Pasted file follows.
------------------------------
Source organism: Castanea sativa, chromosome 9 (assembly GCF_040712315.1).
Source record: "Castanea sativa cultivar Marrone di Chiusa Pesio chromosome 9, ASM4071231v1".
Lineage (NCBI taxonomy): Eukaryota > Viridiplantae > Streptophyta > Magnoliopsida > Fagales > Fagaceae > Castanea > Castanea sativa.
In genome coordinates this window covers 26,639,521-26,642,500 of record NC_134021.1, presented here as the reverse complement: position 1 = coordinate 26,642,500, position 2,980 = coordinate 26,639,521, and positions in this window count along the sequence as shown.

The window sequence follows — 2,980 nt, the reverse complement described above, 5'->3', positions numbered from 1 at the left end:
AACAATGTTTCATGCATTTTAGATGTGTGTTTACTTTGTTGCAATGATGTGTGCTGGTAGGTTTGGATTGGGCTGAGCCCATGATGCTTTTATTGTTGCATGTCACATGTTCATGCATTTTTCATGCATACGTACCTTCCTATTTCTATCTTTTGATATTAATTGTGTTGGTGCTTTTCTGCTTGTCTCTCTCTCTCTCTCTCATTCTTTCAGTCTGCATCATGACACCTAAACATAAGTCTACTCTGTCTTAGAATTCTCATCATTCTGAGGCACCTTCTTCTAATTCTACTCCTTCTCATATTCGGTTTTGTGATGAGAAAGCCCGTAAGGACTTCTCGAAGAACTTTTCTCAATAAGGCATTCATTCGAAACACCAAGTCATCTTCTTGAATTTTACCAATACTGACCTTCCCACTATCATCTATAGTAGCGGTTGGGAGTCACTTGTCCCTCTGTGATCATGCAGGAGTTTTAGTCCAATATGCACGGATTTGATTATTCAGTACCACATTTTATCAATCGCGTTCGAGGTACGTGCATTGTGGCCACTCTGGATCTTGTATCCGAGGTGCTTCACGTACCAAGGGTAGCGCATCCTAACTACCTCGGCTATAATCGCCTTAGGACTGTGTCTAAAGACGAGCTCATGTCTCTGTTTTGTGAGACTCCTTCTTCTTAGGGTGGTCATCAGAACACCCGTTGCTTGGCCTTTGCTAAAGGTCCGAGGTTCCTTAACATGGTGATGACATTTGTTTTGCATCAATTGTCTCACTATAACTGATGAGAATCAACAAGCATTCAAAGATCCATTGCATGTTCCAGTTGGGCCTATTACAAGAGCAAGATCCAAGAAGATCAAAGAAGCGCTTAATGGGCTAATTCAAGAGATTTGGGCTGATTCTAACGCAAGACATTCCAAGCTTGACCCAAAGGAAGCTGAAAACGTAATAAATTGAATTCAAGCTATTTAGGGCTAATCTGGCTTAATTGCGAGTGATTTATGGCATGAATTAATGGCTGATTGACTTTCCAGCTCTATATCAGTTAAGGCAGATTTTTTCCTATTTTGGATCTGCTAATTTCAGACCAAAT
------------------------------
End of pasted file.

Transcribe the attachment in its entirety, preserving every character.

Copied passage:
Source organism: Castanea sativa, chromosome 9 (assembly GCF_040712315.1).
Source record: "Castanea sativa cultivar Marrone di Chiusa Pesio chromosome 9, ASM4071231v1".
Lineage (NCBI taxonomy): Eukaryota > Viridiplantae > Streptophyta > Magnoliopsida > Fagales > Fagaceae > Castanea > Castanea sativa.
In genome coordinates this window covers 26,639,521-26,642,500 of record NC_134021.1, presented here as the reverse complement: position 1 = coordinate 26,642,500, position 2,980 = coordinate 26,639,521, and positions in this window count along the sequence as shown.

The window sequence follows — 2,980 nt, the reverse complement described above, 5'->3', positions numbered from 1 at the left end:
AACAATGTTTCATGCATTTTAGATGTGTGTTTACTTTGTTGCAATGATGTGTGCTGGTAGGTTTGGATTGGGCTGAGCCCATGATGCTTTTATTGTTGCATGTCACATGTTCATGCATTTTTCATGCATACGTACCTTCCTATTTCTATCTTTTGATATTAATTGTGTTGGTGCTTTTCTGCTTGTCTCTCTCTCTCTCTCTCATTCTTTCAGTCTGCATCATGACACCTAAACATAAGTCTACTCTGTCTTAGAATTCTCATCATTCTGAGGCACCTTCTTCTAATTCTACTCCTTCTCATATTCGGTTTTGTGATGAGAAAGCCCGTAAGGACTTCTCGAAGAACTTTTCTCAATAAGGCATTCATTCGAAACACCAAGTCATCTTCTTGAATTTTACCAATACTGACCTTCCCACTATCATCTATAGTAGCGGTTGGGAGTCACTTGTCCCTCTGTGATCATGCAGGAGTTTTAGTCCAATATGCACGGATTTGATTATTCAGTACCACATTTTATCAATCGCGTTCGAGGTACGTGCATTGTGGCCACTCTGGATCTTGTATCCGAGGTGCTTCACGTACCAAGGGTAGCGCATCCTAACTACCTCGGCTATAATCGCCTTAGGACTGTGTCTAAAGACGAGCTCATGTCTCTGTTTTGTGAGACTCCTTCTTCTTAGGGTGGTCATCAGAACACCCGTTGCTTGGCCTTTGCTAAAGGTCCGAGGTTCCTTAACATGGTGATGACATTTGTTTTGCATCAATTGTCTCACTATAACTGATGAGAATCAACAAGCATTCAAAGATCCATTGCATGTTCCAGTTGGGCCTATTACAAGAGCAAGATCCAAGAAGATCAAAGAAGCGCTTAATGGGCTAATTCAAGAGATTTGGGCTGATTCTAACGCAAGACATTCCAAGCTTGACCCAAAGGAAGCTGAAAACGTAATAAATTGAATTCAAGCTATTTAGGGCTAATCTGGCTTAATTGCGAGTGATTTATGGCATGAATTAATGGCTGATTGACTTTCCAGCTCTATATCAGTTAAGGCAGATTTTTTCCTATTTTGGATCTGCTAATTTCAGACCAAAT